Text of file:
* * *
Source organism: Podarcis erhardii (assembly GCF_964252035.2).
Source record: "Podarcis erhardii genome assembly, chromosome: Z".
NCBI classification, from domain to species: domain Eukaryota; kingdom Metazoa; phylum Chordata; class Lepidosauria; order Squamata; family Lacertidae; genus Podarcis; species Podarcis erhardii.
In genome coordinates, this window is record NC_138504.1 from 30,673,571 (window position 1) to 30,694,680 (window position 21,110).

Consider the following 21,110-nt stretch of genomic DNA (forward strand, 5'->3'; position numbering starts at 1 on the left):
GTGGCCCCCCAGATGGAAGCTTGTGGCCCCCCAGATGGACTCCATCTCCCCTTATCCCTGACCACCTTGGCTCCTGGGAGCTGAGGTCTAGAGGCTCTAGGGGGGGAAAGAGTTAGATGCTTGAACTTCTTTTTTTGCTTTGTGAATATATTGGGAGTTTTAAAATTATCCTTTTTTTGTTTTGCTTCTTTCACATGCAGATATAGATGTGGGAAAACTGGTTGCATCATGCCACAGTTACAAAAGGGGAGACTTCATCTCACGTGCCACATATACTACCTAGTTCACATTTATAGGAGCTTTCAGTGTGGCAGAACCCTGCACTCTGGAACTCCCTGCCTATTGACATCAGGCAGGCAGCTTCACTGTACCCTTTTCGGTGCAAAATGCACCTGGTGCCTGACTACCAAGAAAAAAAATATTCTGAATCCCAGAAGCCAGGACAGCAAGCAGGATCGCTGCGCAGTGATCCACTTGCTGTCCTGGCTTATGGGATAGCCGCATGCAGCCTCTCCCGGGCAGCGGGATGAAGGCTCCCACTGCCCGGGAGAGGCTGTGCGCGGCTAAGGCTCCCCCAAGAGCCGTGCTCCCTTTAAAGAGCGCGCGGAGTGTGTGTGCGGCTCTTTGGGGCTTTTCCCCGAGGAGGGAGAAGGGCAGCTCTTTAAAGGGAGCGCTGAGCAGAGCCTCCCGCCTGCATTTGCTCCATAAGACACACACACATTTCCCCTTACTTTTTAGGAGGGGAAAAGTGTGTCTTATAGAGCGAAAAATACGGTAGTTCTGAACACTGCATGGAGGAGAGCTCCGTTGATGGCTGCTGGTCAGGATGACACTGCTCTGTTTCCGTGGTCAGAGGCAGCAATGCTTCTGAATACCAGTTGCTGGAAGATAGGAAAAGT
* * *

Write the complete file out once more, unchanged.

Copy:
Source organism: Podarcis erhardii (assembly GCF_964252035.2).
Source record: "Podarcis erhardii genome assembly, chromosome: Z".
NCBI classification, from domain to species: domain Eukaryota; kingdom Metazoa; phylum Chordata; class Lepidosauria; order Squamata; family Lacertidae; genus Podarcis; species Podarcis erhardii.
In genome coordinates, this window is record NC_138504.1 from 30,673,571 (window position 1) to 30,694,680 (window position 21,110).

Consider the following 21,110-nt stretch of genomic DNA (forward strand, 5'->3'; position numbering starts at 1 on the left):
GTGGCCCCCCAGATGGAAGCTTGTGGCCCCCCAGATGGACTCCATCTCCCCTTATCCCTGACCACCTTGGCTCCTGGGAGCTGAGGTCTAGAGGCTCTAGGGGGGGAAAGAGTTAGATGCTTGAACTTCTTTTTTTGCTTTGTGAATATATTGGGAGTTTTAAAATTATCCTTTTTTTGTTTTGCTTCTTTCACATGCAGATATAGATGTGGGAAAACTGGTTGCATCATGCCACAGTTACAAAAGGGGAGACTTCATCTCACGTGCCACATATACTACCTAGTTCACATTTATAGGAGCTTTCAGTGTGGCAGAACCCTGCACTCTGGAACTCCCTGCCTATTGACATCAGGCAGGCAGCTTCACTGTACCCTTTTCGGTGCAAAATGCACCTGGTGCCTGACTACCAAGAAAAAAAATATTCTGAATCCCAGAAGCCAGGACAGCAAGCAGGATCGCTGCGCAGTGATCCACTTGCTGTCCTGGCTTATGGGATAGCCGCATGCAGCCTCTCCCGGGCAGCGGGATGAAGGCTCCCACTGCCCGGGAGAGGCTGTGCGCGGCTAAGGCTCCCCCAAGAGCCGTGCTCCCTTTAAAGAGCGCGCGGAGTGTGTGTGCGGCTCTTTGGGGCTTTTCCCCGAGGAGGGAGAAGGGCAGCTCTTTAAAGGGAGCGCTGAGCAGAGCCTCCCGCCTGCATTTGCTCCATAAGACACACACACATTTCCCCTTACTTTTTAGGAGGGGAAAAGTGTGTCTTATAGAGCGAAAAATACGGTAGTTCTGAACACTGCATGGAGGAGAGCTCCGTTGATGGCTGCTGGTCAGGATGACACTGCTCTGTTTCCGTGGTCAGAGGCAGCAATGCTTCTGAATACCAGTTGCTGGAAGATAGGAAAAGT